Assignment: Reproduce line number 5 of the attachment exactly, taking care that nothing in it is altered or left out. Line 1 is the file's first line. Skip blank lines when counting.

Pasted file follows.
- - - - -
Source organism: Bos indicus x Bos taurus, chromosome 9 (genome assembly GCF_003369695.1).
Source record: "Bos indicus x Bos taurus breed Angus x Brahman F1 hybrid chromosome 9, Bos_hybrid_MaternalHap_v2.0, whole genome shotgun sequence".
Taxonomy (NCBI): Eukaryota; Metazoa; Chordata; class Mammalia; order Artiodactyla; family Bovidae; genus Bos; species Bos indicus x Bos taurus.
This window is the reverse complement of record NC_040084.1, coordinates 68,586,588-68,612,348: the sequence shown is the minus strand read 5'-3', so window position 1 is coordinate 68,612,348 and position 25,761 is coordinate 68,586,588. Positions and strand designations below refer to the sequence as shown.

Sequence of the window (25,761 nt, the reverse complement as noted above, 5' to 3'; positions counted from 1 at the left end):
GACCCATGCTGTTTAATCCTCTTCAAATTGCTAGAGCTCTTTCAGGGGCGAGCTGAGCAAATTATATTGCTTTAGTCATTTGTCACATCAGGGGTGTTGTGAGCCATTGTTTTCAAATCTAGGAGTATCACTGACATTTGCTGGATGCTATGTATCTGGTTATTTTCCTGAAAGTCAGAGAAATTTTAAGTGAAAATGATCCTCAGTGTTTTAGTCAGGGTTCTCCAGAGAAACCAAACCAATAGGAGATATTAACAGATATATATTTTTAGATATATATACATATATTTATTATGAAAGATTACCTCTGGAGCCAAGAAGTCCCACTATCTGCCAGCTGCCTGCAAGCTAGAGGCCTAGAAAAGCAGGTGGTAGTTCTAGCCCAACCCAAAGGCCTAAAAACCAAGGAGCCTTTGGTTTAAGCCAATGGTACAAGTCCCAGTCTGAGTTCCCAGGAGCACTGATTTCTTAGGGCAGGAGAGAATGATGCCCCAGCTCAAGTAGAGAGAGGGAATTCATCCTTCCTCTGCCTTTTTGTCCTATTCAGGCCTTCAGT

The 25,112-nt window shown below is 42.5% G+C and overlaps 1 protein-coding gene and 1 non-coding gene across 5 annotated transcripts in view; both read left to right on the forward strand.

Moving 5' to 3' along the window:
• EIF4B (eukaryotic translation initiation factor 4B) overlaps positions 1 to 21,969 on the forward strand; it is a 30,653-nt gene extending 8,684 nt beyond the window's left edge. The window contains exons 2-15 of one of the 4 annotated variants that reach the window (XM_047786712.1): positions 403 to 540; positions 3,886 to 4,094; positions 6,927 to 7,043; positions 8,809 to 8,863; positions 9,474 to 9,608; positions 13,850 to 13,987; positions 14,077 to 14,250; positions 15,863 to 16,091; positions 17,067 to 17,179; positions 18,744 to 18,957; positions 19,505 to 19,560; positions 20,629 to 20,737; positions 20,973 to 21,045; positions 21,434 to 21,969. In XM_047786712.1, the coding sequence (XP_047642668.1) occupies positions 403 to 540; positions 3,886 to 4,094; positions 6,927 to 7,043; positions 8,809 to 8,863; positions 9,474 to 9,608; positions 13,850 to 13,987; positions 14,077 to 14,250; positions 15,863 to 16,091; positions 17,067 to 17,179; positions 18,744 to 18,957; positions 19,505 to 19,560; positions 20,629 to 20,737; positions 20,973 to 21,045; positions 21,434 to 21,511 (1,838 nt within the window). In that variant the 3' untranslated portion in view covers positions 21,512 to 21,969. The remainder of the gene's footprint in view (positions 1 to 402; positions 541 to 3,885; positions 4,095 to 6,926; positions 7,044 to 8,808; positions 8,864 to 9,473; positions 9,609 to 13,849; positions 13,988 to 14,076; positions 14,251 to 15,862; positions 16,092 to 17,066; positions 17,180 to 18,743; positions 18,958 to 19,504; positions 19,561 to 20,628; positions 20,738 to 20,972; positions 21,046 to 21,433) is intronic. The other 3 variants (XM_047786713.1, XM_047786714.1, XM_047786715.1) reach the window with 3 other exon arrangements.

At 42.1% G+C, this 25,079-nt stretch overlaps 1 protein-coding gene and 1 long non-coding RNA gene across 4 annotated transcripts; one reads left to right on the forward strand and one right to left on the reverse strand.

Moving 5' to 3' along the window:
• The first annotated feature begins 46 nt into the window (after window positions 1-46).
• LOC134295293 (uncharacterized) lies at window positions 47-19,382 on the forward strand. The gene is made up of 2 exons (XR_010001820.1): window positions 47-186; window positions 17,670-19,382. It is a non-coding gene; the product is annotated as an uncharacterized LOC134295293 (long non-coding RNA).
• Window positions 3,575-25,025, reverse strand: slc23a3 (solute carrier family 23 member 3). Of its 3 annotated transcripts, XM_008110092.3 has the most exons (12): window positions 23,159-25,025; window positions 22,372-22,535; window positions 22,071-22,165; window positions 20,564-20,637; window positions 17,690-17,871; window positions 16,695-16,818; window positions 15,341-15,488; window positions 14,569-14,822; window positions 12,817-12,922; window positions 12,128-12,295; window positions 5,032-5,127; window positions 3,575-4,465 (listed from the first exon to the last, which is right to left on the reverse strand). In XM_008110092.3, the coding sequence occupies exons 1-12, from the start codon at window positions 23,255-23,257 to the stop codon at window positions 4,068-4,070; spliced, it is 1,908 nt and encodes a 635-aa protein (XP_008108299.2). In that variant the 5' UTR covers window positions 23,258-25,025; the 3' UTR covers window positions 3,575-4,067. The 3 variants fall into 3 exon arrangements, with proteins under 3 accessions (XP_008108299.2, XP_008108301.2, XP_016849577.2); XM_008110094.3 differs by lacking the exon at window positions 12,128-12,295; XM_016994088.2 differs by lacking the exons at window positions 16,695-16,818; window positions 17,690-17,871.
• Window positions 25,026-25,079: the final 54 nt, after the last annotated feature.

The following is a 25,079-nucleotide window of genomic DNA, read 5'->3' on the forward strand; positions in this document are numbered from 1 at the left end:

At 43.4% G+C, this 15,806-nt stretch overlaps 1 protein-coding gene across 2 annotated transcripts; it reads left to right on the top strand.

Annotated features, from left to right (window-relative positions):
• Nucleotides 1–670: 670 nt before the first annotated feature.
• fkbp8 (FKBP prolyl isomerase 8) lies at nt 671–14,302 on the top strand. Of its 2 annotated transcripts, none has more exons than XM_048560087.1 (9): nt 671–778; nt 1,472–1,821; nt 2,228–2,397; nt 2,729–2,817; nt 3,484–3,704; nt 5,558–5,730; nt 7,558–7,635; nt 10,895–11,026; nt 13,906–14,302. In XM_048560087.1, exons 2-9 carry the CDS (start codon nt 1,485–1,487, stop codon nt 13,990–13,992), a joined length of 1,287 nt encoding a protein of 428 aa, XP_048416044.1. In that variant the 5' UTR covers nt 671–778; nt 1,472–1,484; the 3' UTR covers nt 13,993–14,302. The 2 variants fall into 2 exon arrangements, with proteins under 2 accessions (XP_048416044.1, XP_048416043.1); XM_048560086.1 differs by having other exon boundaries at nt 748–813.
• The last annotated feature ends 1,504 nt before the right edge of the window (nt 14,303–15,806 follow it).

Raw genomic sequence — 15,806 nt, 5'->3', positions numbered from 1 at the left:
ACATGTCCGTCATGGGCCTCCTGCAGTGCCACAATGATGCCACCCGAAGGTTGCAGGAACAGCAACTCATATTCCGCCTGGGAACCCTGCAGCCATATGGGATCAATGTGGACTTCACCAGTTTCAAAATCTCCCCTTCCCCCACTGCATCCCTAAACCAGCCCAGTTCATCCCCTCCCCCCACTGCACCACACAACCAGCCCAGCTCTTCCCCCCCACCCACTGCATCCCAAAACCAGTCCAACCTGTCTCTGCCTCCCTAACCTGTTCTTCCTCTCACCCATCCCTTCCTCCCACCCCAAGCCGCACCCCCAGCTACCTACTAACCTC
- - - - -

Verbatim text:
Sequence of the window (25,761 nt, the reverse complement as noted above, 5' to 3'; positions counted from 1 at the left end):